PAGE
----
A series of wildcat strikes in Mexico threatens the U.S. auto industry. (Credit: AquiMatamoros)

A series of wildcat strikes in the maquiladora plants in Matamoros, Mexico, along the U.S.-Mexican border near Brownsville, Texas, could threaten auto production across North America.

More than 30,000 Mexican workers have been involved in the strikes, which have hit factories owned by a number of automotive suppliers, among them prominent companies such as Inteva, Delphi, Dura and Key Safety Systems.

The walkouts, which have been described by some observers as the largest industrial strike in North America in decades, also have hit plants belonging to a number of aerospace, textile and electronics firms that during the past four decades have set up plants on the Mexican side of the border in search of cheap labor.

Harley Shaiken, a University of California professor and an expert on labor issues in the U.S. and Mexico, said the strikes in Matamoros are unprecedented and indicate that the workers are not only demanding higher wages from their employers but are also engaged in a pitched battle with their nominal union, the CTM.

(Shifting market, declining sales force Nissan to cut production in Mexico. Click Here for the story.)

“This is historic,” said Shaiken, who noted the Brownsville-Matamoros region houses a huge industrial complex. “A wildcat strike this large in the maquiladoras is unprecedented.”

Mexican President Andres Manuel Lopez Obrador is sympathetic to the striking workers along the Mexico-Texas border.

Throughout the years, the CTM has operated as a labor cartel along the border or “the frontera” as it’s known in Mexico. The CTM utilizes advantages written in Mexican labor law to negotiate contracts heavily tilted in favor of the employers rather than its erstwhile members, who, in many instances, may not even know they are covered by contracts.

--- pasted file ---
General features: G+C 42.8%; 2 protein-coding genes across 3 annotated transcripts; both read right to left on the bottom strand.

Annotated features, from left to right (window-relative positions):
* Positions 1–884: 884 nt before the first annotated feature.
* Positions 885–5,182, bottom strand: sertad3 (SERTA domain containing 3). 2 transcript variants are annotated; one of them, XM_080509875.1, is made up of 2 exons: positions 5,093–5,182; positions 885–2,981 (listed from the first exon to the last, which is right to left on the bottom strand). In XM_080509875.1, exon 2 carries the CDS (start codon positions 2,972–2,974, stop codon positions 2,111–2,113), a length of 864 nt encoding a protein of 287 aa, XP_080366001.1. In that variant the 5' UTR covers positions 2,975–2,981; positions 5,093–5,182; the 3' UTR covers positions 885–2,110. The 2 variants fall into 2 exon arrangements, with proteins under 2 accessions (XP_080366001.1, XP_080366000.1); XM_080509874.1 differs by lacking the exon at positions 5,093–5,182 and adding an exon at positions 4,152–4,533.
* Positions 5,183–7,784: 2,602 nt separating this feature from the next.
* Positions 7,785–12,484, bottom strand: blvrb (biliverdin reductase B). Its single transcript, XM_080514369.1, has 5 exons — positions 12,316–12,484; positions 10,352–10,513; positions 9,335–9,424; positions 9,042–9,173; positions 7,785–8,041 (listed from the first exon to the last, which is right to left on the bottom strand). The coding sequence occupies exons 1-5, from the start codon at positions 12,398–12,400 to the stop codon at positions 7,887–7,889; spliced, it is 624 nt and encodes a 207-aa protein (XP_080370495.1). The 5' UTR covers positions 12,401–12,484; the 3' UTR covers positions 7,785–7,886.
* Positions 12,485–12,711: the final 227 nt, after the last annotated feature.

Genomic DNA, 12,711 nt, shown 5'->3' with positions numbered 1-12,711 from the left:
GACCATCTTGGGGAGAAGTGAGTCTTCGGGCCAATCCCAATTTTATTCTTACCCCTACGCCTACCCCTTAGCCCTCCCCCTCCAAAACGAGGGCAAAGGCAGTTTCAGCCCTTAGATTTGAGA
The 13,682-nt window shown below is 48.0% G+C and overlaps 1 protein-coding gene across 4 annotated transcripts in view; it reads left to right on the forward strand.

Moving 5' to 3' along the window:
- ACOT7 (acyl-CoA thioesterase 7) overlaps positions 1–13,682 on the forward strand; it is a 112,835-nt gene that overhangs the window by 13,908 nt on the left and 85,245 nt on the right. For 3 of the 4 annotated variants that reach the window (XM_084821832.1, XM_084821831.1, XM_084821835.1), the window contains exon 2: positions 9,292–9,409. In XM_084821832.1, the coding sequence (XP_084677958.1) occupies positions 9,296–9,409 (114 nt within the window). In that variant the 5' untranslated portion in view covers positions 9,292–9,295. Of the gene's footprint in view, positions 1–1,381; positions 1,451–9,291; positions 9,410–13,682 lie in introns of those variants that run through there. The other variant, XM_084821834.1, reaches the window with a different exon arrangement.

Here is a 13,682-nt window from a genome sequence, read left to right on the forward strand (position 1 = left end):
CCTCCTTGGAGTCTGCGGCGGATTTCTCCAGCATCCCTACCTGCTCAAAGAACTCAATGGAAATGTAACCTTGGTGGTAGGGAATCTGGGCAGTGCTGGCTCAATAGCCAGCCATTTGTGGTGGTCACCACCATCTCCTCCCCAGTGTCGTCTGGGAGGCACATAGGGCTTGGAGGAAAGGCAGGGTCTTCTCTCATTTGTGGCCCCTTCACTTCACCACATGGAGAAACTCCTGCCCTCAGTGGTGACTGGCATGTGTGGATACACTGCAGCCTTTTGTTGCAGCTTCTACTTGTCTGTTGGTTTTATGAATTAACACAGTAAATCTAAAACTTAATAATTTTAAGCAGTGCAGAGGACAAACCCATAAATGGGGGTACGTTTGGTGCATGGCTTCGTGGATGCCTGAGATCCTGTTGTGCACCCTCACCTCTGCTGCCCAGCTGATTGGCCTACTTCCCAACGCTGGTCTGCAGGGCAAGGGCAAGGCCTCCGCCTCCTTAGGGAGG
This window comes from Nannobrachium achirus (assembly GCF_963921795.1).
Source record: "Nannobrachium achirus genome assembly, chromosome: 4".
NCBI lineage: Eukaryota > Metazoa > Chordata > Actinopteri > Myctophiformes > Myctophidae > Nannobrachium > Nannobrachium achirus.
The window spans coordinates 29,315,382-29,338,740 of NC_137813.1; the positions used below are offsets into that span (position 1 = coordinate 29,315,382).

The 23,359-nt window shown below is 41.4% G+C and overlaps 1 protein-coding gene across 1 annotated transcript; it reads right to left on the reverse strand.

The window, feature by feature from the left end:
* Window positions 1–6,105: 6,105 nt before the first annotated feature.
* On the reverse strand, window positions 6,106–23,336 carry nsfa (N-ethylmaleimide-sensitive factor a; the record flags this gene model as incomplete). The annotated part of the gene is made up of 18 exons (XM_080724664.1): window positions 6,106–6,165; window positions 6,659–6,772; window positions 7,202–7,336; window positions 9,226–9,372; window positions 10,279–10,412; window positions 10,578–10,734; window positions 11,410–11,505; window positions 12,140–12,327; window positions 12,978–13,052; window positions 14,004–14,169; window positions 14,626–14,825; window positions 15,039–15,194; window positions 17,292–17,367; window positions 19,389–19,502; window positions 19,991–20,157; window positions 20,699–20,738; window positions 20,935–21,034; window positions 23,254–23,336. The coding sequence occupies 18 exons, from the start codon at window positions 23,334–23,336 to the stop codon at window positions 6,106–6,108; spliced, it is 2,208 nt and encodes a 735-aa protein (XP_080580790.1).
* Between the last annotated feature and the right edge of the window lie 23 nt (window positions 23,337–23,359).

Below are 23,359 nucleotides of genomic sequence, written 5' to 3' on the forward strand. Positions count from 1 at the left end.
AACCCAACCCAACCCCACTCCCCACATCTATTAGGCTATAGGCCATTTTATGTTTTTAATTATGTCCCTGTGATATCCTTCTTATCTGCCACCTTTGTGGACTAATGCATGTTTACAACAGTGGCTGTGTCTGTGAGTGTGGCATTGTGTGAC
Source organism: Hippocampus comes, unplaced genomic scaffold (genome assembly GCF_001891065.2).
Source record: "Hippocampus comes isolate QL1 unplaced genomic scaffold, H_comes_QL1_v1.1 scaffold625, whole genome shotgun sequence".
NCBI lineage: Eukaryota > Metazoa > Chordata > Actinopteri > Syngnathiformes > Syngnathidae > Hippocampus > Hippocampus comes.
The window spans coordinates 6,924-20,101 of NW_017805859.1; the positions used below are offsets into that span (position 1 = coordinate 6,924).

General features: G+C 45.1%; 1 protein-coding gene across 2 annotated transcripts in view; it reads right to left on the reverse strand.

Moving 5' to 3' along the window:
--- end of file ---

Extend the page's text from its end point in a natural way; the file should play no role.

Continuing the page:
“If you are going to build a plant in Mexico, you find an agent to buy the land and hire a construction company to build the factory and they you also sign up a labor union,” said Shaiken. Mexican economic policy has aimed to keep wages low in the name of competitiveness, but the system of pro-employer labor contracts also works to suppress wages by limiting demands for higher pay.

Shaiken, however, noted that in one of his first acts since taking office in December, Mexico’s new president, Andrés Manuel López Obrador, raised the minimum wage. The protests in Matamoros appear to have begun when employers and the CTM refused to boost the wages of workers making more than the minimum wage by a corresponding amount, said Shaiken.

Shaiken said Obrador is wary of antagonizing international investors but he is also trying deliver on the promises made to improve the lot of working people across Mexico. But he is also facing a lot of opposition from entrenched interests, including the CTM, Shaiken said.

Meanwhile, observers noted that the Mayor of Matamoros, an Obrador supporter, has offered words of sympathy and support to the workers participating in the strikes.

(Click Here for more about the UAW attacking GM as Trump signs new NAFTA.)

Strikes by workers at suppliers in Mexico, if they continue, may start impacting U.S. automakers.

The wildcat strikes that have swept across Matamoros also illuminate one of the underlying problems that has been inherent in the North American Free Trade Agreement, which is the need to loosen the grip the Mexican labor cartel has on wages in Mexico, he said.

Obrador, however, also favors the reform of Mexico labor law, according to the publication Labor Notes.

Democrats, who now control the U.S. House of Representatives, have vowed that the Trump administration’s much ballyhooed rewrite of NAFTA will not be approved by the House without major changes to Mexican labor law that would make it easier for independent unions to operate throughout Mexico.

The current protests in Matamoros appear to have little to do with the controversy over Trump’s border wall, which has shut down a significant part of the U.S. government.

However, the dispute does underscore the broad nature of the cross-border traffic on border between Mexico and the states of Texas, which has helped make many Texans, including many Republicans, wary of Trump’s wall. In fact, the Brownsville Economic Development Corp. emphasize the close ties to Mexico on its website.

“A total of 50 companies form the automotive cluster in Matamoros, and that number nearly doubles when we add the existing companies operating out of Brownsville,” the BEDC website notes.

(To see more about FCA reassessing plans to move Ram HD trucks out of Mexico, Click Here.)

“The Borderplex’ proximity to Mexico has made the region an ideal candidate for companies seeking to supply the automotive market in Mexico, or to establish automotive manufacturing operations as stand-alone entities.”

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